A Japanese artist, Sadamichi poisoned 12 bank
employees during a robbery.
One of the
most extraordinary cases of homicidal cyanide poisoning was that
involving a Japanese bank-robber who killed twelve bank employees.
arrived at a bank in the Teikoku Suburb of Tokyo in January 1948 just
before closing time. He passed himself off as a doctor with orders to
inoculate the bank staff against dysentery. The sixteen bank employees
dutifully lined up and drank a concoction given to them by the doctor.
Ten died immediately and two more died in hospital as the result of
immobilized the bank staff, Hirasawa stole all the money he could lay
his hands on, which amounted to the equivalent of a mere 720 US dollars.
eventually arrested, having been identified by a scar under his chin,
and he made a confession to the murders.
In 1948 Japan
was under military occupation, and a court sentenced Hirasawa to death
by hanging. A legal row ensued, with Japanese lawyers claiming that the
sentence violated the Japanese constitution which protected citizens
from self-destruction. It was argued that hanging was
self-strangulation. As a result Hirasawa remained in prison for over
thirty years until, at the age of eighty-eight, he was granted amnesty
by the Emperor.
poisoner had spent his time in prison painting and writing his
autobiography - My Will: the Teikoku Bank Case.
Sadamichi Hirasawa Is Dead; Was on
Death Row 32 Years
The New York Times
Monday, May 11, 1987
Sadamichi Hirasawa, believed to have been on death
row longer than any other prisoner in the world, died today of pneumonia
in a medical detention center in suburban Hachioji, a hospital official
said. Mr. Hirasawa was 95 years old.
Mr. Hirasawa, an artist, had been a prisoner since
1948, when he was arrested and charged in the poisoning of 12 people
during a bank robbery.
He was convicted and sentenced to death in 1950. The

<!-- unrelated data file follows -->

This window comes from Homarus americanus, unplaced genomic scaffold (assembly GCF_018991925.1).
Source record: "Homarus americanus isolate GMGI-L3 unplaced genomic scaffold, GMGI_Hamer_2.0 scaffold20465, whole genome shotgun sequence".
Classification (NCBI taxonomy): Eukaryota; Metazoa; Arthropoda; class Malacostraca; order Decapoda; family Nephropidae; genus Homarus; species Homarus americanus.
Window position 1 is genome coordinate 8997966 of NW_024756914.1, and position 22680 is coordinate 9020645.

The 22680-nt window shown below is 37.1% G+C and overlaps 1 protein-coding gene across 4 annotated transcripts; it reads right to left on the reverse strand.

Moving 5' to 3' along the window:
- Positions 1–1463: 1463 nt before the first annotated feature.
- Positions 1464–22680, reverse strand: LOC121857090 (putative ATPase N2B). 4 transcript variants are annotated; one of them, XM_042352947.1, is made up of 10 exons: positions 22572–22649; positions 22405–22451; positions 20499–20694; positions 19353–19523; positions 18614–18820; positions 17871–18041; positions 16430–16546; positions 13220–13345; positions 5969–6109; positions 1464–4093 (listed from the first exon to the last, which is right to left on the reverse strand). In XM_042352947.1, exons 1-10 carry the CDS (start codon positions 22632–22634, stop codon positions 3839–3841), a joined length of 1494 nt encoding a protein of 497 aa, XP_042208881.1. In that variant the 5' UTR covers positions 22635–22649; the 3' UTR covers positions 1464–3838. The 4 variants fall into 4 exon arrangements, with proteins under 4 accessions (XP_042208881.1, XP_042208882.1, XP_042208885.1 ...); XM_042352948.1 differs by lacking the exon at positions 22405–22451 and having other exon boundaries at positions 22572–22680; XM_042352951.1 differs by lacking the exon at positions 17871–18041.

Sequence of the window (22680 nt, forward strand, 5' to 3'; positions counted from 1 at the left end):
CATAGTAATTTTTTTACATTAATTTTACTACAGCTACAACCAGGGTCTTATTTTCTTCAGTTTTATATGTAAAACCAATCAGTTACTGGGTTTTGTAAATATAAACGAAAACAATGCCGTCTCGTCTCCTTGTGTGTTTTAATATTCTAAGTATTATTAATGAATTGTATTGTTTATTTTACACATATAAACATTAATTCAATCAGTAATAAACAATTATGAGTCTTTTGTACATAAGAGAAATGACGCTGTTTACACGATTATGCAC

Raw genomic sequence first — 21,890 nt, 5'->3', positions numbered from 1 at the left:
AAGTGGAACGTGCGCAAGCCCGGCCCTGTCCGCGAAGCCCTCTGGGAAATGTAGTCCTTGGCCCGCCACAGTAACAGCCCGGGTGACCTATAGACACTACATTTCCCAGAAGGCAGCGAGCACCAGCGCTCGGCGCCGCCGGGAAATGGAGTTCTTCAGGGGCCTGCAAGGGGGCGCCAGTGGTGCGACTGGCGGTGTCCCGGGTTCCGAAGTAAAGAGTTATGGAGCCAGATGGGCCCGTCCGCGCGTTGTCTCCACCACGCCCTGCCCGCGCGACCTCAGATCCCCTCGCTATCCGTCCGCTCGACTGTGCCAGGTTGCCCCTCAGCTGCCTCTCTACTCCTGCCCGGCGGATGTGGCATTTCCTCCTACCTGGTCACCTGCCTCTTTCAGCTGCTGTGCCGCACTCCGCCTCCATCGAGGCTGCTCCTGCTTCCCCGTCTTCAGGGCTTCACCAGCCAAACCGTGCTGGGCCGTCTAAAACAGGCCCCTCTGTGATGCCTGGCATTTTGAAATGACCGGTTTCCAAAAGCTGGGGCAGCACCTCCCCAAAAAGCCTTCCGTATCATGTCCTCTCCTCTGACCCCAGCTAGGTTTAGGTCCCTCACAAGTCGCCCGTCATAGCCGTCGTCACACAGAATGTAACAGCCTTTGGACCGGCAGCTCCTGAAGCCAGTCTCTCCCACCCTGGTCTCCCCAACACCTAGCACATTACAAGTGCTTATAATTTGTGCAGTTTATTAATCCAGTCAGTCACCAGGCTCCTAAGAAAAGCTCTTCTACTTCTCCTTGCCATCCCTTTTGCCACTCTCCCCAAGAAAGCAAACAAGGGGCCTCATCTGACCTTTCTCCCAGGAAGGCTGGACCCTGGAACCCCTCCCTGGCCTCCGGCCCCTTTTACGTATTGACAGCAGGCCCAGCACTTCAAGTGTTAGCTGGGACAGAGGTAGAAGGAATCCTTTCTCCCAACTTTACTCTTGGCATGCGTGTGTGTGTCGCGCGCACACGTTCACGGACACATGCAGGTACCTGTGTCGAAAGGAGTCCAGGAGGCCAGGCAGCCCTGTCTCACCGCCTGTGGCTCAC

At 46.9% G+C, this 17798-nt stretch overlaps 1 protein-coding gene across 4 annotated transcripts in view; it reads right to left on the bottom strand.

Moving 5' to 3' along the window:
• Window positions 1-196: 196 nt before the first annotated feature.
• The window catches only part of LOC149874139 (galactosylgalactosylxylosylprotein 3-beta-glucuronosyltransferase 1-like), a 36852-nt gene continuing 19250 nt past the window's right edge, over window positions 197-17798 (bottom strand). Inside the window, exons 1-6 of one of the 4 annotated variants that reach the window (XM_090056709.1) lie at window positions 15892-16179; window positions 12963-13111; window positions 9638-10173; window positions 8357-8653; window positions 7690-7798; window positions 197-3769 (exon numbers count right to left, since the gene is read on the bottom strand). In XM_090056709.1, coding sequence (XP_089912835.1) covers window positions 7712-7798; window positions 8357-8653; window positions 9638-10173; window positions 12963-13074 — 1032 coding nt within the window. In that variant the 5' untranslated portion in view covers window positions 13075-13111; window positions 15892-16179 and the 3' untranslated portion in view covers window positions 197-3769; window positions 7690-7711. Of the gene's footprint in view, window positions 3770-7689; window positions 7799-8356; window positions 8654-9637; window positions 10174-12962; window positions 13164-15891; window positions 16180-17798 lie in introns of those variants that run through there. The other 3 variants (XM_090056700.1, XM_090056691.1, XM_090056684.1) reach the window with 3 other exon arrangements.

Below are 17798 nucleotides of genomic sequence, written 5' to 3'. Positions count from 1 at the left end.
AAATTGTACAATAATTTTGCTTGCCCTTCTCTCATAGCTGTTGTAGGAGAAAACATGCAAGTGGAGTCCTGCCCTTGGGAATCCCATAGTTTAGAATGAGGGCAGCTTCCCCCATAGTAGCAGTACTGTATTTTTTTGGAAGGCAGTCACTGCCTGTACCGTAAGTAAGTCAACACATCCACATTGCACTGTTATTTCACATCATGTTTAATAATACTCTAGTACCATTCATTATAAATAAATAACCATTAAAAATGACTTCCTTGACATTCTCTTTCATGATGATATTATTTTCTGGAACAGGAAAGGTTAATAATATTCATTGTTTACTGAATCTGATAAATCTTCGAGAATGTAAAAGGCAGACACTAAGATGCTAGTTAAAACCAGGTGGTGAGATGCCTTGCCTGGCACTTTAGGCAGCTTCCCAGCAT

sentence was confirmed in 1955, and he was sent to death row to await
execution by hanging.
In the robbery, a man posing as a Government health
worker entered a Teikoku Bank branch and told 16 employees that
post-World War II occupation forces had ordered them to drink medicine
because of an outbreak of dysentery. The workers obeyed, and, as they
collapsed, the robber scooped up the equivalent of $600 and fled.
Twelve bank employees died. The drink was found to
Several books have cast doubt on evidence used to
convict Mr. Hirasawa, and since 1950 none of Japan's Justice Ministers,
who must approve executions, have agreed to order his death.
(August 15, 1892 – March 19, 1988) was a Japanese painter who was
sentenced to death, convicted of mass cyanide poisoning.
On January 26, 1948 a
man calling himself Jiro Yamaguchi arrived in a branch of the Teigin
Bank at Shīnamachi, suburb of Tokyo, before closing time. He explained
that he was a public health official sent by US occupation authorities
who had orders to inoculate the staff against a sudden outbreak of
dysentery. He gave all sixteen people present a pill and a few drops of
liquid. Those present drank the liquid he gave, which was a cyanide
solution. When all were incapacitated, the robber took all the money he
could find, which amounted to only 160,000 yen ($1392/£754). Ten of the
victims died at the scene (one was a child of an employee) and two
others landed in the hospital.
He was eventually
caught by the police due to the Japanese habit of exchanging cards with
personal details. The real Dr. Yamaguchi contacted the police, and one
of the cards in Yamaguchi's possession was that of Hirasawa, meaning the
two had at one point exchanged cards. The police were also led to
Hirasawa through the use of stolen checks.
He was identified by
one of the survivors as the man who had given them the poison, marked by
a scar under the murderer's chin. He was arrested August 1948. Hirasawa
confessed (though he later recanted), and his later defense was based on
partial insanity, but the court disagreed and Hirasawa was given the
death penalty. His attorneys successfully had the sentence revoked
because of a Japanese law that forbade people from suicide (the death
penalty in Japan at the time called for hanging, and the lawyers argued
that hanging was a form of self-strangulation).
His lawyers argued
that the sentence was against the new Japanese constitution. Over the
following years they submitted 18 pleas for retrial, but the Supreme
Court of Japan upheld the death sentence in 1955. Hirasawa remained in
prison for the next 33 years. He spent his time painting and writing his
autobiography (My Will: the Teikoku Bank Case). The death
sentence, however, was never carried out and he died in a prison
hospital in 1987; shortly before that at the age of 94, he was granted
amnesty by the Emperor.
Even after Hirasawa's
death, his son Takehiko Hirasawa has tried to clear his name. As of